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Emerging Technologies and Therapeutics Report: Narrative Review and Evidence Mapping Proteomics for Cancer and Cardiovascular Disease

Stapleton P, Siddiqi S, Apaydin EA, Akinniranye O, Becerra A, Gahlon G, Xenakis L, Griswold M, Larkin J. Emerging Technologies and Therapeutics Report: Narrative Review and Evidence Mapping Proteomics for Cancer and Cardiovascular Disease. Patient-Centered Outcomes Research Institute Emerging Technologies and Therapeutics Report. Washington, DC: Patient-Centered Outcomes Research Institute; 2021 Jan 1. 93 p.




Abstract:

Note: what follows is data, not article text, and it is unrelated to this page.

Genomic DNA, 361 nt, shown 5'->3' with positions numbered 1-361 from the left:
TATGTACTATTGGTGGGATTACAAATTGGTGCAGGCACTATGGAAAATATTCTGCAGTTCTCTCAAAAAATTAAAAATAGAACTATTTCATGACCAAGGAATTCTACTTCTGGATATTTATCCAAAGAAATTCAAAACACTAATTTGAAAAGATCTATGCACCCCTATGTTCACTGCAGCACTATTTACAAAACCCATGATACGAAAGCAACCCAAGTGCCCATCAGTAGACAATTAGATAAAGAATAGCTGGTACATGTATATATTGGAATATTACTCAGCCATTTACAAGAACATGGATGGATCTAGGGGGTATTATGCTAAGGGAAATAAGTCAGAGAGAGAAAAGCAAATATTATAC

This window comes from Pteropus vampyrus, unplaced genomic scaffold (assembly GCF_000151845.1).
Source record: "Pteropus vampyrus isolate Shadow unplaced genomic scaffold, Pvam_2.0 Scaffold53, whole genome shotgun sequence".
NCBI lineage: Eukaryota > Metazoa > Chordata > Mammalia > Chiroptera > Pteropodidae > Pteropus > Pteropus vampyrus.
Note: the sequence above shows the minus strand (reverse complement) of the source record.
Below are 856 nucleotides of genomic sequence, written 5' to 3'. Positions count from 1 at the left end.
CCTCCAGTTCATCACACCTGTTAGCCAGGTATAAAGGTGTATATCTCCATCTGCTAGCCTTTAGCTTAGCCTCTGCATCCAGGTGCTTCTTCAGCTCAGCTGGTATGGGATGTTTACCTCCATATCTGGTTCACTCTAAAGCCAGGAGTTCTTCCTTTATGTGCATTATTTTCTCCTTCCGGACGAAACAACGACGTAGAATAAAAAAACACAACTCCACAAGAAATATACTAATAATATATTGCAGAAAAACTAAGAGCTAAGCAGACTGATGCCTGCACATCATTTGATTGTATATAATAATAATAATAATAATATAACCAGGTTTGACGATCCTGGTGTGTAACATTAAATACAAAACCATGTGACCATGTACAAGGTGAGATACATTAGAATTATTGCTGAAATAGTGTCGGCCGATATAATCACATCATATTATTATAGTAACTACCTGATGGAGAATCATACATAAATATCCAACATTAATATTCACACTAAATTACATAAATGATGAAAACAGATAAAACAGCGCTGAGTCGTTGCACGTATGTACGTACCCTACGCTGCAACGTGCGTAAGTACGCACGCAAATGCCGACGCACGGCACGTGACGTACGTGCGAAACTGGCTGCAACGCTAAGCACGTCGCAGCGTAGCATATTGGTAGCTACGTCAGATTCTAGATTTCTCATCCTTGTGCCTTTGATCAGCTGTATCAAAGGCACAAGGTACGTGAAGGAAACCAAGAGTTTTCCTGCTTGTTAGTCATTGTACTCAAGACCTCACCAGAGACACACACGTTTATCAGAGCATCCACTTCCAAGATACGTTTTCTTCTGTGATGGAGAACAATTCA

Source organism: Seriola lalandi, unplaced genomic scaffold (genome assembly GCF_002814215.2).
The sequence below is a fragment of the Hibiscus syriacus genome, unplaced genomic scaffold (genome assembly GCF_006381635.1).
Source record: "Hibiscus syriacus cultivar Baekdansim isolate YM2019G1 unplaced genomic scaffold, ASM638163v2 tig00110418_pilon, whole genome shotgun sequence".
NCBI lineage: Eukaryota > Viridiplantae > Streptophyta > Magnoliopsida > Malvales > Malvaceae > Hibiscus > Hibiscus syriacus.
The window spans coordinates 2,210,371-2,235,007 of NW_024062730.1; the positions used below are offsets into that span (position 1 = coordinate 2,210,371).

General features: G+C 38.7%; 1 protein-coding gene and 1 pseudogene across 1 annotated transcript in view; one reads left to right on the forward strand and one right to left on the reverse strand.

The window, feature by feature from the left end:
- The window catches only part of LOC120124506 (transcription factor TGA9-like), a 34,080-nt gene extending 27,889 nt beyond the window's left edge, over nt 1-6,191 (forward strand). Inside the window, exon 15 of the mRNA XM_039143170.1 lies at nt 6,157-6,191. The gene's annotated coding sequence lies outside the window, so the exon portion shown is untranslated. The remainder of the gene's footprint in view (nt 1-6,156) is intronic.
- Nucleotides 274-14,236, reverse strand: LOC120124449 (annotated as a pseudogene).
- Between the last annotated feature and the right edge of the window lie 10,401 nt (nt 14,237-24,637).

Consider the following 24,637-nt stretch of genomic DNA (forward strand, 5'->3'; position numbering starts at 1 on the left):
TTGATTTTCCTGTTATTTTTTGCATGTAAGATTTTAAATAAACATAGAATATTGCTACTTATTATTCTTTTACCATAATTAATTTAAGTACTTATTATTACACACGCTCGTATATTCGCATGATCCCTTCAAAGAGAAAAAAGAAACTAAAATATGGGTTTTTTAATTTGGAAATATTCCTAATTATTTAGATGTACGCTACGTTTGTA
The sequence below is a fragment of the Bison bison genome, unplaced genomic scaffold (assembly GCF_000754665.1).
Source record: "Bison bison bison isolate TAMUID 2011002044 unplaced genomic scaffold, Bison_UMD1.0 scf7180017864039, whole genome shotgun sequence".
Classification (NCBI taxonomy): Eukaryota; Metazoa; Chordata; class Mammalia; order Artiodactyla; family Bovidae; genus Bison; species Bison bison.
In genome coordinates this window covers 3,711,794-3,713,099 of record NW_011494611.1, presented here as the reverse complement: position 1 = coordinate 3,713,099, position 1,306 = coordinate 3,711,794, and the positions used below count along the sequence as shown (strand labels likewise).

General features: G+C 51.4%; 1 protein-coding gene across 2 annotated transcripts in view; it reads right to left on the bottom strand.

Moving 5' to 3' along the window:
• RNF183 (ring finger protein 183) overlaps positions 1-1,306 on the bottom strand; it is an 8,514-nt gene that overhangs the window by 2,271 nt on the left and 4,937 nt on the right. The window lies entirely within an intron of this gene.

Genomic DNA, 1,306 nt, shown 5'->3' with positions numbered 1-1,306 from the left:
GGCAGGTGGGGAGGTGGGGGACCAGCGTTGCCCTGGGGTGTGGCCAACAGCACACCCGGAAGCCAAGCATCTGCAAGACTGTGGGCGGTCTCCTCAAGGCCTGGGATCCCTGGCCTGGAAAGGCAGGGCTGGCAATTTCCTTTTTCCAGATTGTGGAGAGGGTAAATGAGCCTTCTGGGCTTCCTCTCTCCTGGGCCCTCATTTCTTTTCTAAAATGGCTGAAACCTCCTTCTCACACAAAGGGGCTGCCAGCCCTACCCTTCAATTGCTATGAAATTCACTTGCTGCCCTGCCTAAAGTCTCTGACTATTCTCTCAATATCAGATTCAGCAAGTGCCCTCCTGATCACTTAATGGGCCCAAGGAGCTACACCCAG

- Proteomic testing applications for cancer and cardiovascular disease currently in clinical use vary in their approach to identifying and quantifying proteins and to matching them to a particular diagnosis, treatment, or prognosis. Global proteomic testing, in vitro diagnostic multivariate index assays, and several protein tests are the predominant approaches, with most leveraging innovation in mass spectrometry. More than half of proteomic research studies in these fields use a form of algorithmic processing to interpret protein biomarkers. - There is broad expert consensus on the potential for proteomic testing to be effectively used in the diagnosis and treatment of cancer and cardiovascular disease. Although many studies focus on the diagnostic accuracy and patient outcome efficacy of proteomic testing for cancer and cardiovascular disease, there is limited evidence of proteomic testing applications that are likely to be widely adopted in the near future. - Researchers face methodological limitations of study designs, disease heterogeneity, and inconsistent standards across testing platforms, which constrain the effectiveness of proteomic tests in terms of sensitivity and specificity and engender practical challenges for test development and deployment. Health care organizations face additional potential challenges related to the technical infrastructure and expertise needed to scale and integrate proteomic tests into existing clinical workflows. - Only a limited number of proteomic testing studies in these fields focus on racial and ethnic minorities and the uninsured, validating earlier studies on the underrepresentation of racial and ethnic minorities in research on personalized or precision medicine.





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